1. One might as well groan at Haydn’s worst symphonic jokes, or Mozart’s or Beethoven’s. In some eras music takes itself extremely seriously; in others it takes a look at itself and laughs. Perhaps not so oddly, the self-referential jokes work best when the genres are fresh and the innovators are laughing at their friends and themselves.

      1. I suppose I might agree if music as an art-form lent itself easily to humour; it doesn’t. You will never laugh out loud to a piece of music like you would to a good joke or story.

        Self-referential vibes can be amusing, intriguing, an in-joke and therefore excluding. You can get the intellectual joke in homages, but laugh? I nearly did.

        1. I literally, not figuratively, laughed out loud the first time I heard The Unbegun Sympnony. At the point where Brahms turns into ‘Ta Ra Ra BOOM de-ay’ on the trumpet.

        2. I have laughed out loud at concerts when someone pulled out a particularly unexpected riff, or threw in a playful reference. And I was not alone in doing so. Nor is this an unusual experience.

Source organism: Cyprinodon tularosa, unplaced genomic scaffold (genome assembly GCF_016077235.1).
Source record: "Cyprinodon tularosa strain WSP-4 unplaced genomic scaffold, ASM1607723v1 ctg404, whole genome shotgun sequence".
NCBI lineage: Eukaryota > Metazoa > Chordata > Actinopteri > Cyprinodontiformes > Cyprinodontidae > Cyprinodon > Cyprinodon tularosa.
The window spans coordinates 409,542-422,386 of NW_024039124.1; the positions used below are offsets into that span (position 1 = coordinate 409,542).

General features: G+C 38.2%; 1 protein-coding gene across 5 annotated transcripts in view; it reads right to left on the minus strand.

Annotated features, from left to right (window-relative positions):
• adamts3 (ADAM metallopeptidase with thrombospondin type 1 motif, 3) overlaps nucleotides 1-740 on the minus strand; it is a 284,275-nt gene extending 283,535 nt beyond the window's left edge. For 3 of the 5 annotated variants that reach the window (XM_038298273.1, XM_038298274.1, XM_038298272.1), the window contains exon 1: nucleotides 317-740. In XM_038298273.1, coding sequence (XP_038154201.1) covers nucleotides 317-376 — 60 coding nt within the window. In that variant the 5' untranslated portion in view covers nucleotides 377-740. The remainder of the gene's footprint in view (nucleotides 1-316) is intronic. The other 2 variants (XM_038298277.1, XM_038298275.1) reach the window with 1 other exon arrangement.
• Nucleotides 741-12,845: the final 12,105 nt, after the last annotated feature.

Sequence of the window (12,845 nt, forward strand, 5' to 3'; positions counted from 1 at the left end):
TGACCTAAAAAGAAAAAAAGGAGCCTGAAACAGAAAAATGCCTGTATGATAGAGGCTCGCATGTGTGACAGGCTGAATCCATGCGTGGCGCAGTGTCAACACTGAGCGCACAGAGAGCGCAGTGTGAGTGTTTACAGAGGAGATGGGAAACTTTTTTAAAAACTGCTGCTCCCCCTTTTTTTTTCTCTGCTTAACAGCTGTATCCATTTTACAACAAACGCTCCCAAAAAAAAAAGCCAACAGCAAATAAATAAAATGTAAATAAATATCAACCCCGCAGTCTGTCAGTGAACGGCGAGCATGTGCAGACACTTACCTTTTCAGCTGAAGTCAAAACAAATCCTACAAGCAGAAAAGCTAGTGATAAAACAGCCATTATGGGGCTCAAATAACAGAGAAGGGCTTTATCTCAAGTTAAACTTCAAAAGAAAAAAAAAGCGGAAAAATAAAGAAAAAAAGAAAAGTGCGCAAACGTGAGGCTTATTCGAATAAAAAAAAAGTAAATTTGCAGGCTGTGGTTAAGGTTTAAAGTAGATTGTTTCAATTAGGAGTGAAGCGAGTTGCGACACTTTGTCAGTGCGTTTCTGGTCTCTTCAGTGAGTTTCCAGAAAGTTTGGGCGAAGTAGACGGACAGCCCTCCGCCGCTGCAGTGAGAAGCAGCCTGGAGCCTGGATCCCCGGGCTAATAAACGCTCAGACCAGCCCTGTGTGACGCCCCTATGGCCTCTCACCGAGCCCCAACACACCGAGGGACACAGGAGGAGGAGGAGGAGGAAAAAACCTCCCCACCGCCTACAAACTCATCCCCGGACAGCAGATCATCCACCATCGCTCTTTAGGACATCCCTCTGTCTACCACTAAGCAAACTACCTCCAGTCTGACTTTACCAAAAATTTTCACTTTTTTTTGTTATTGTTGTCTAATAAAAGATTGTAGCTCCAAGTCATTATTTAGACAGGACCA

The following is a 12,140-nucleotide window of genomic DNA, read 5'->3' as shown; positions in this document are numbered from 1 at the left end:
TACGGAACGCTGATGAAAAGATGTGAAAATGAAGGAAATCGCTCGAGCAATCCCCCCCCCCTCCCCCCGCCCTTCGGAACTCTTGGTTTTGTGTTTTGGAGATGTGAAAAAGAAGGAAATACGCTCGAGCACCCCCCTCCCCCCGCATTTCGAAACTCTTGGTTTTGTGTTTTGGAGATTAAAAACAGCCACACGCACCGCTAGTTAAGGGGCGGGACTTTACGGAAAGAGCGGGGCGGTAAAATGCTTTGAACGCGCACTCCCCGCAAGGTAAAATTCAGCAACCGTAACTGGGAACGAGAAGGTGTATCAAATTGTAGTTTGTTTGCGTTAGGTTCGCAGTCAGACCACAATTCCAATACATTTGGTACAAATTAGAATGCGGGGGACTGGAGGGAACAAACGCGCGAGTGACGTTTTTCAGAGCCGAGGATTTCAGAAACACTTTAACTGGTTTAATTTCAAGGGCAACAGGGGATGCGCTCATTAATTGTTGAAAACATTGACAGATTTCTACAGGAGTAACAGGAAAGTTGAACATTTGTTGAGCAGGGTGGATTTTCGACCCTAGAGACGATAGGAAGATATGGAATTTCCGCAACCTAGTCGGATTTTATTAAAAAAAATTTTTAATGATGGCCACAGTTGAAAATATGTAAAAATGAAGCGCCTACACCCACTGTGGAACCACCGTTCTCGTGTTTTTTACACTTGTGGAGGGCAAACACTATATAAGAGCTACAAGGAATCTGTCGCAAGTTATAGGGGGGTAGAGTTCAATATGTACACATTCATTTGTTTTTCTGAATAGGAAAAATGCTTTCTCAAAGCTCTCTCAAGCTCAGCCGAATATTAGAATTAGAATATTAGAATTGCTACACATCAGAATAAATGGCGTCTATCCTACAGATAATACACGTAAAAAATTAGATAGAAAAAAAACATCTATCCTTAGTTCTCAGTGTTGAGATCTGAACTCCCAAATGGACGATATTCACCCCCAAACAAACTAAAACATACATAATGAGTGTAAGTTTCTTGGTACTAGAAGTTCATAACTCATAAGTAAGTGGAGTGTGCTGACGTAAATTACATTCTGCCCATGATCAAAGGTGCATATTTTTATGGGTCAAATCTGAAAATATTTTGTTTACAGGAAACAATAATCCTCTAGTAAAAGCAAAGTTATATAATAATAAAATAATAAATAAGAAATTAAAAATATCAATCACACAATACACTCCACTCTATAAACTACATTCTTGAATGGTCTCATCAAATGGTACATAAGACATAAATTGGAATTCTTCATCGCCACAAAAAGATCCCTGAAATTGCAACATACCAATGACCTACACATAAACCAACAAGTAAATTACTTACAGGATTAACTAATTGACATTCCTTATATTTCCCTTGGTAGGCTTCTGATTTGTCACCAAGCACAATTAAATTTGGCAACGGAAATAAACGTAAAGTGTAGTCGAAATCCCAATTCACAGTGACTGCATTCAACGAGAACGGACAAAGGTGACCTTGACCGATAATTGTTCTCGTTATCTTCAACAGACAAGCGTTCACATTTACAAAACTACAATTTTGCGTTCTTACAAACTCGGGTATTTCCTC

There are also recording artists such as P.D.Q. Bach, Tom Lehrer, and Weird Al Yankovic who make careers out of musical humor.

          So I think you’re off base with your idea that music doesn’t lend itself to humor, and simply wrong in claiming that no one ever laughs at it.

          1. “You Know My Name (Look Up the Number)” always makes me chuckle. George Martin’s pre-Beatles career was comedy/novelty records – including the Goons and Rolf Harris (better not say too much about Rolf).

          2. Gregory, I think you’re arguing against something I didn’t say; perhaps, in trying to be succinct, I didn’t express myself clearly enough.